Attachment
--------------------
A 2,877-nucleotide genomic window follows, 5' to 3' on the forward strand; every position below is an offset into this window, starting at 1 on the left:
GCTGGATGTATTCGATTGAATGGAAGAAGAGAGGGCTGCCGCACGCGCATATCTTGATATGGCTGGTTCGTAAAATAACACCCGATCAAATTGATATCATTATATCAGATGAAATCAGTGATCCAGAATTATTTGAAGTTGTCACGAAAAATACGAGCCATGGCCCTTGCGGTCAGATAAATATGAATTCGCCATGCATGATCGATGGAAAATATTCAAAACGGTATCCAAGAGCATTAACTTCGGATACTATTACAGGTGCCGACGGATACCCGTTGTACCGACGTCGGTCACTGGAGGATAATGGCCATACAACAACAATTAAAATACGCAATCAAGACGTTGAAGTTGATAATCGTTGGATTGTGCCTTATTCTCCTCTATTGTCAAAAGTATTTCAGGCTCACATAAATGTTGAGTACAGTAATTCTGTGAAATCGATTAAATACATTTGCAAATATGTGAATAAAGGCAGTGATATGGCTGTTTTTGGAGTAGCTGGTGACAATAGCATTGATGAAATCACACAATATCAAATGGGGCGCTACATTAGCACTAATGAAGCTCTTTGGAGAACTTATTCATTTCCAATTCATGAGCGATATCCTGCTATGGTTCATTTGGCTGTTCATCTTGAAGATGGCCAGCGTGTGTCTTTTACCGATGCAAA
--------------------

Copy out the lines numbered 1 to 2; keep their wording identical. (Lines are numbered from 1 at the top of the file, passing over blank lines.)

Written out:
A 2,877-nucleotide genomic window follows, 5' to 3' on the forward strand; every position below is an offset into this window, starting at 1 on the left:
GCTGGATGTATTCGATTGAATGGAAGAAGAGAGGGCTGCCGCACGCGCATATCTTGATATGGCTGGTTCGTAAAATAACACCCGATCAAATTGATATCATTATATCAGATGAAATCAGTGATCCAGAATTATTTGAAGTTGTCACGAAAAATACGAGCCATGGCCCTTGCGGTCAGATAAATATGAATTCGCCATGCATGATCGATGGAAAATATTCAAAACGGTATCCAAGAGCATTAACTTCGGATACTATTACAGGTGCCGACGGATACCCGTTGTACCGACGTCGGTCACTGGAGGATAATGGCCATACAACAACAATTAAAATACGCAATCAAGACGTTGAAGTTGATAATCGTTGGATTGTGCCTTATTCTCCTCTATTGTCAAAAGTATTTCAGGCTCACATAAATGTTGAGTACAGTAATTCTGTGAAATCGATTAAATACATTTGCAAATATGTGAATAAAGGCAGTGATATGGCTGTTTTTGGAGTAGCTGGTGACAATAGCATTGATGAAATCACACAATATCAAATGGGGCGCTACATTAGCACTAATGAAGCTCTTTGGAGAACTTATTCATTTCCAATTCATGAGCGATATCCTGCTATGGTTCATTTGGCTGTTCATCTTGAAGATGGCCAGCGTGTGTCTTTTACCGATGCAAA